North America Continent/Map of North America

North America continent is in the northern hemisphere, surrounded by the Arctic Ocean in the north, the Atlantic Ocean in the east, the Caribbean Sea in the south, and the northern Pacific Ocean to the west.

  • North American Population: 579 million
  • North America Continent Area: 24,700,000 km2

It is the third-largest continent after Asia and Africa and is the fourth most populous continent after Asia, Africa, and Europe.

A world map with countries displayed in two different shades, indicating some form of data categorization or distinction between the countries.
North America on the World Map

It is located in the northern part of the land mass, also called the New World. North America’s only land link to South America is the narrow Panama Canal.

The continent can be divided into four major regions: from the Gulf of Mexico to the Canadian Arctic, Great Plains; Rocky Mountains, Great Basin, California and Alaska, geologically young, mountainous west; high in the northeast but relatively flat in the Canadian region; and the eastern region that includes the Appalachian Mountains and the Florida peninsula.

The only connection to South America is the Panama Canal. Thanks to this channel, the four sides of the North American Continent are actually sea/ocean waves. It is surrounded by the Arctic Ocean in the north, the Caribbean Sea in the South, the Atlantic Ocean in the East and the Pacific Ocean in the West.

Since it is spread over a large continent, different climate types are seen. Greenland is part of the continent. It is also rich in natural resources. There are iron ore and silver mines.

North American Countries List

A simplified map showing the outlines of the continents, predominantly in shades of white and brown, with a focus on North America.
North America Continent Map

Number of Countries in North America: There are 23 countries recognized by the United Nations. The number of lands dependent on other countries; 20 is.

USAWashington D.C.
GRENADASaint George’s
MONTSERRATPlymouth (de jure) / Brades (de facto)
SINT MARTENPhilipsburg

History of North America

A painting shows people in historical attire journeying across a plain on foot and horseback, some with umbrellas, under a clear sky.

During the most severe period of the Ice Age, 34000-30000 BC, a significant part of the world’s water was in the form of large continental layers of ice. As a result, the Bering Sea was hundreds of meters lower than its current level, and a land bridge was formed between Asia and North America, called Beringia. It is believed to be about 1,500 kilometers in the widest period of Beringia. The region, which was a tundra with and without trees, was covered with grasses and other plants, which attracted large animals that the first people had hunted for.

The first to reach North America, they almost certainly wasn’t aware that they had set foot on a new continent. Probably, they had been hunting on the Siberian coast as their ancestors had done for thousands of years, and then they had crossed the land bridge.

After arriving in Alaska, the first North Americans crossed the passages between the glaciers and had to pass thousands of more years to reach the southern regions of the United States. The first evidence of life in North America continues to exist today. However, it can be proved that very few of them belong to an older than 12000 BC; For example, a hunting watch site located in the north of Alaska in the recent past may be from about these dates. The same can be said for carefully drawn arrowheads and some other objects found in the town of Clovis in New Mexico.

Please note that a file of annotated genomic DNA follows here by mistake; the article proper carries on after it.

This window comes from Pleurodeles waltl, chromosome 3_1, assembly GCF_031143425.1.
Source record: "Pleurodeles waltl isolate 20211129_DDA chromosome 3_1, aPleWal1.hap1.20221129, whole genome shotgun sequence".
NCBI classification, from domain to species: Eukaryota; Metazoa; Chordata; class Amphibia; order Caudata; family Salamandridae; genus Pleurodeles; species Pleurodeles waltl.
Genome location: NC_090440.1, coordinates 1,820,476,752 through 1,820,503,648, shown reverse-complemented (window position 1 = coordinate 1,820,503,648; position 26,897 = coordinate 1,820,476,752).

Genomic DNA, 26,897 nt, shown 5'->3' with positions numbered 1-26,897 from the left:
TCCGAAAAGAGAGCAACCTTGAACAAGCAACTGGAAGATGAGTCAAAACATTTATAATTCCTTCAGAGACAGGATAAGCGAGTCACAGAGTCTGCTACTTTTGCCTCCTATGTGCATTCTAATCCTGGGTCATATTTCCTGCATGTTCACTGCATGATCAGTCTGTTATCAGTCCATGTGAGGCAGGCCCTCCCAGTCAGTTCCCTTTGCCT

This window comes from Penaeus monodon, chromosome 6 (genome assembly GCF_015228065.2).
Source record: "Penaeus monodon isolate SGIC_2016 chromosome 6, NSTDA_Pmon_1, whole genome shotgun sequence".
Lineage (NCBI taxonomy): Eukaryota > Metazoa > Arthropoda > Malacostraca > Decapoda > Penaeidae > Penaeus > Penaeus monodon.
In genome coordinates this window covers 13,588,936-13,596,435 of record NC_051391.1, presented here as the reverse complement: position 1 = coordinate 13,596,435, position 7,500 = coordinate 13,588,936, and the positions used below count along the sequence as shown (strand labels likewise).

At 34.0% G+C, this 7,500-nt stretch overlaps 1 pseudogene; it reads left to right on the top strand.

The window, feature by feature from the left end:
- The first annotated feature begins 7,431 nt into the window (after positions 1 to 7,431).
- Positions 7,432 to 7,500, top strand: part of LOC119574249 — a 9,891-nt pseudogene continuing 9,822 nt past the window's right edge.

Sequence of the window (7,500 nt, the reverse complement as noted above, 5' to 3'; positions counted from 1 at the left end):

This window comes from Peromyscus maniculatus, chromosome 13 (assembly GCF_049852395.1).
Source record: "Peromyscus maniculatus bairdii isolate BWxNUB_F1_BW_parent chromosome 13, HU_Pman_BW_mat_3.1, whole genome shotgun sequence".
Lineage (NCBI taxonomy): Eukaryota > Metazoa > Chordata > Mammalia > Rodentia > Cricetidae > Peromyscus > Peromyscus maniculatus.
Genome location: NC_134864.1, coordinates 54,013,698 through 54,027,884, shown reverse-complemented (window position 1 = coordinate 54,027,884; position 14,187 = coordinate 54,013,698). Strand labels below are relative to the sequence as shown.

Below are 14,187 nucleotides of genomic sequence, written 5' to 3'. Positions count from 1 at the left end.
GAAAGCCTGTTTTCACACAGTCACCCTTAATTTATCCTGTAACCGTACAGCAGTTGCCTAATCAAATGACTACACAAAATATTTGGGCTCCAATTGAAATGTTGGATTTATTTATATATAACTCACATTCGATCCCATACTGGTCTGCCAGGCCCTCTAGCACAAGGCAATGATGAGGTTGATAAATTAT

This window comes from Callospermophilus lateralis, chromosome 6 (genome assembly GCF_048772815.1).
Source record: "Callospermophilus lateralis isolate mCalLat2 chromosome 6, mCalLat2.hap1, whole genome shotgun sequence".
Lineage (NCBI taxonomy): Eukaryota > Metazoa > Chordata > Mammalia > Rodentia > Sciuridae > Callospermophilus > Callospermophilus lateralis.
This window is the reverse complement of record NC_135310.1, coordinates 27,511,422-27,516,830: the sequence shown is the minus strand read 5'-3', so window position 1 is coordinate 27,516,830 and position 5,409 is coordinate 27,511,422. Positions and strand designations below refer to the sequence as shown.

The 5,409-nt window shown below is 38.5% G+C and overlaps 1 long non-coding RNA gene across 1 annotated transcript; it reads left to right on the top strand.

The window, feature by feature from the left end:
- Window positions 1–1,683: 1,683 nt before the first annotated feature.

The presence of similar items in certain places in North and South America shows that the settlement of the Western Hemisphere (called the Western Hemisphere in the region formed by the islands of the North and South America and the surrounding islands) may have occurred in a large part of the settlement before 10,000 BC.

Three woolly mammoths in a snowy landscape with bare trees in the background.

At that time, the mammoths began to disappear and their place was replaced by the bison, which first formed the main source of food and leather of the North Americans. Over time, due to overfishing and natural phenomena, many species of hunting animals have disappeared and increasingly began to create plants, nuts, and seeds as a source of nutrition for the first Americans.

Increasingly, plant-gathering efforts for nutrients and primitive agriculture experiments emerged. In this regard, Native North Americans and/or Indians in the Central Mexico region have now been pioneered, and perhaps have grown corn, squash, and beans from 8000 BC. The knowledge and experience gained in this regard slowly spread to the north.

By 3000 BC, a primitive corn species had been cultivated in the river valleys of New Mexico. After that, the first signs of village life were seen around 300 BC.

Discovery of America

It is estimated that 2-18 million Indians lived here during the years when America was first discovered by the Europeans. Most of the inhabitants of the continent are expected to lose their lives as destructive wars with Europeans and infectious diseases brought by newcomers to the continent.

A painting shows a European settler trading beads with Native Americans, with a chest of goods and natural landscape in the background.

The Indian community in North America was tied to the ground in all respects. Commitment to land and natural conditions was an integral part of religious beliefs. The life of the Indians was basically based on clan and coexistence, and the children were given more freedom and tolerance than they had in Europe at that time.

While some North American tribes developed a kind of hieroglyphic to preserve certain texts, the Native American culture was basically spoken and given great value to telling tales and dreams.

It is clear that there is a great deal of trade between the various groups, and there is strong evidence that neighboring tribes are widely engaged in both friendly and hostile formal relationships.